Home workers are experiencing new neck, back and shoulder pains, which have emerged under lockdown. What can we (and our employers) do about it?
“Just working alone with the laptop on a table, or even an office desk – it doesn’t matter what it is – it's bad for you. We’ve been saying that for years.”
Speaking to Levent Çaglar, senior ergonomist at the Furniture Industry Research Association (FIRA) is an education on home working. While lap-tops have brought freedom to work wherever and whenever, in practise we need to pay more thought to our home working set-ups. He says: "Start doing concentrated work or for any extended time at home, you really need to do it properly.”
According to a recent Bupa UK Insurance survey of 2,003 UK adults many of us are finding out the hard way the truth of his advice.
Hunching and twisting while sitting; or balancing laptops on sofas on knees to work, the survey showed that nearly a third of home workers are suffering from back pain, 22 per cent neck pain and 16 per cent wrist, hand, or arm pain. And that’s before even considering the impacts of our makeshift set-ups on health and stress.
What’s going wrong and what can home workers (and their employers) do about it?
Separate input devices
“People are having problems with their shoulders working on a laptop because it has the keyboard attached to it. You try bringing it near to you, but the screen is too close. So you try to put your head back. These awkward postures are a disaster,” says Çaglar.
His key advice, one of the fundamental components for ergonomic work in both HSE approved guidance and in FIRA guidance, is to get separate input devices for your laptop: “Having a separate keyboard and mouse makes it easier to work because it prevents strain.”
The next factor is the height of the seat and worksurface. When I tell Çaglar I’ve been raising my laptop to solve the height aspect, and typing with arms in mid-air, he is aghast. “That is probably worse than having the laptop on the table. It’s not very good for your wrists. You should have your hands in a natural flat position, so the keyboard has got to be level with your elbows on the work surface.”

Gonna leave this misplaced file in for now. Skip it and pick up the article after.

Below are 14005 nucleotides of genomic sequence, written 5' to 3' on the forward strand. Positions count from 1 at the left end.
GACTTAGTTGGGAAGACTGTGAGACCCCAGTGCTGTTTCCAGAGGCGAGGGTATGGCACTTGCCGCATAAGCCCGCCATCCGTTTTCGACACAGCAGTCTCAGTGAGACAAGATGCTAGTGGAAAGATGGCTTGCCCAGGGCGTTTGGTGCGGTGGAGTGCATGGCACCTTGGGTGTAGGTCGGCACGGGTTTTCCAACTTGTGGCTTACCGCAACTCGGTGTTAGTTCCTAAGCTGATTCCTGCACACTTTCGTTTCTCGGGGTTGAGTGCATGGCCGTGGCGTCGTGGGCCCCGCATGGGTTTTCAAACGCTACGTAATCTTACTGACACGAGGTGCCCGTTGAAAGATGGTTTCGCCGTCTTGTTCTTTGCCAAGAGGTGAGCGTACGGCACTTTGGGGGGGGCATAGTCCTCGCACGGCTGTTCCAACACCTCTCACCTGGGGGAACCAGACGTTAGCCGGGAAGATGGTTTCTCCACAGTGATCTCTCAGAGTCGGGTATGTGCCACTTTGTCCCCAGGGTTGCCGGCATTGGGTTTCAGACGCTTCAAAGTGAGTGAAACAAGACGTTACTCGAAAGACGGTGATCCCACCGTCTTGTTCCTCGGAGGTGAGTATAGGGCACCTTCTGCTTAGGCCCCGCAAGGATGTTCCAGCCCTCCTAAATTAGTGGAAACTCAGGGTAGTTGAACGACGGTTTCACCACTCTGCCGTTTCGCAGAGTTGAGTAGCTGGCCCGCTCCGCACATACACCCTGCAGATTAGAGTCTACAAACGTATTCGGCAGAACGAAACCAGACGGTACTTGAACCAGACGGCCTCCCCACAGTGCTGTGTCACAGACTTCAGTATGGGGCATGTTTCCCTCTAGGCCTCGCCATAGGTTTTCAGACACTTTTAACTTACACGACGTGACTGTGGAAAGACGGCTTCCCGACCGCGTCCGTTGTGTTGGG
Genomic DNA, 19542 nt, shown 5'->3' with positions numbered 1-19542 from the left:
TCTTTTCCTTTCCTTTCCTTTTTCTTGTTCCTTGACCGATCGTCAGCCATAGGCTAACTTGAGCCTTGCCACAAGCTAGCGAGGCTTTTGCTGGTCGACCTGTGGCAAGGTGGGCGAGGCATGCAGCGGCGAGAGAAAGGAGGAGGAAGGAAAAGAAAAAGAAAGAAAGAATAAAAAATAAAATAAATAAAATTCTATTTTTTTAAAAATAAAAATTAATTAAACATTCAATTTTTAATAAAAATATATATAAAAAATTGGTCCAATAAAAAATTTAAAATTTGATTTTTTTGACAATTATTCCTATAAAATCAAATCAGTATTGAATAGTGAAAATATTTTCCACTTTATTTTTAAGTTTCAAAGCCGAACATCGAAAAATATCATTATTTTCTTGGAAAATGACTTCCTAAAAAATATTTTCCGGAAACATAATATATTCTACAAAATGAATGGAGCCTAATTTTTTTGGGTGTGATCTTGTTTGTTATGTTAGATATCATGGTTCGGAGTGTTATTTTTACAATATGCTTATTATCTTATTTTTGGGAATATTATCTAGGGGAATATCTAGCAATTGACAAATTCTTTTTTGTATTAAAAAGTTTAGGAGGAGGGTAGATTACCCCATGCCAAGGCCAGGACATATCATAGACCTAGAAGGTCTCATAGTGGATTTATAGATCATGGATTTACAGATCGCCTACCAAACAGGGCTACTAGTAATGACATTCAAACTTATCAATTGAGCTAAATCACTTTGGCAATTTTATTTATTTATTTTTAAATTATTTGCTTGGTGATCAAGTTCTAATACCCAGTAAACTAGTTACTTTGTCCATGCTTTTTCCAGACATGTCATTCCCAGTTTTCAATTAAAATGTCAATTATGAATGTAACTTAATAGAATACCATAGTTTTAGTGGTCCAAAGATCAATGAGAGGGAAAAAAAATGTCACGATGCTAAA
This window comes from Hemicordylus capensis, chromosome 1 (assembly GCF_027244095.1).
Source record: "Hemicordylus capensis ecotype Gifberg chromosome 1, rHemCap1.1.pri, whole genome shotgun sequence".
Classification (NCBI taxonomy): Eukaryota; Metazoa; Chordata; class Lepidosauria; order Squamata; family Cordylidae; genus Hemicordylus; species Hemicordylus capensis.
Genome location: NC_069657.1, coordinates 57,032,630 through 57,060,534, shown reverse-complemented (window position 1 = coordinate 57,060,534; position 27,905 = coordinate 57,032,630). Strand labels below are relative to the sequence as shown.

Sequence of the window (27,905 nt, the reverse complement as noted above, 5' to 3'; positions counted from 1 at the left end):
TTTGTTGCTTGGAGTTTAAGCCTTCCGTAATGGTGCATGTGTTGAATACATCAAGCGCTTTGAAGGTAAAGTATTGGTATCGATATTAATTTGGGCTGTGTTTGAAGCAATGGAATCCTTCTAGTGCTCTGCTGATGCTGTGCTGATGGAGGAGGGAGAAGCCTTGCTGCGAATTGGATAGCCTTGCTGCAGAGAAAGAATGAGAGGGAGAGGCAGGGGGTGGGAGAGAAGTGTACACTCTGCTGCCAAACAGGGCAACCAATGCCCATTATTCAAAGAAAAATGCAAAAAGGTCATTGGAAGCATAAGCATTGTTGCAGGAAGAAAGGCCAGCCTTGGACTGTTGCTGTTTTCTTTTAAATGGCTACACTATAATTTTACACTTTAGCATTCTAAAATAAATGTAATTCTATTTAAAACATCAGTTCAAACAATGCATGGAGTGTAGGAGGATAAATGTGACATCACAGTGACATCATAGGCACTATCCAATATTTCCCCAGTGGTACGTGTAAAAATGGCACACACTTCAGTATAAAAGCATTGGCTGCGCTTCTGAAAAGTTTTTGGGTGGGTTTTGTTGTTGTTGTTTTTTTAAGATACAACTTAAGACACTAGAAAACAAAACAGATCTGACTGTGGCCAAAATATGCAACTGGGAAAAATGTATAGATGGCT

FIRA and HSE approved guidance recommends using books or a sturdy box to raise the screen height to be in line with – or just below – eye height. Çaglar uses a portable lap top desk riser when away from home (from £5.99 on Amazon).
“I can spend a long time working in a hotel room without having to stoop,” he says.
The next factor to get right is to break up work time spent sitting with active breaks. Prolonged sitting is associated with myriad health risks. In 2017, a study of 7,985 adults in America found that participants who spent more of their waking hours sedentary were more likely to die during the four-year follow-up.
Robert Bridger, past president of the Chartered Institute of Ergonomics and Human Factors and Consultant in Human Factors, explains: “There’s a cut off in the epidemiological research that more than seven hours of sitting a day puts you at risk of long term health problems, such as type 2 diabetes, putting on weight, heart disease. It is really unhealthy.”
The good news is, says Bridger, is that the advice to take screen breaks (five to 10 minutes away from the screen every hour, according to HSE) might be easier to follow for home workers. “If you are smart and you arrange your home working, you can spread out your sitting. You can start work earlier and have a break and do something else.”
Risks are already reduced because there’s no commute, which can be filled with a walk or exercise. “If home workers use that time sensibly then they are already ahead of the game,” he says.
Duties – what the law says for home working
HSE guidance says that employers must by law control the display screen equipment (DSE) risks by doing workstation assessments at home – but only for permanent home workers. “There is no increased risk from DSE work for those working at home temporarily,” it says.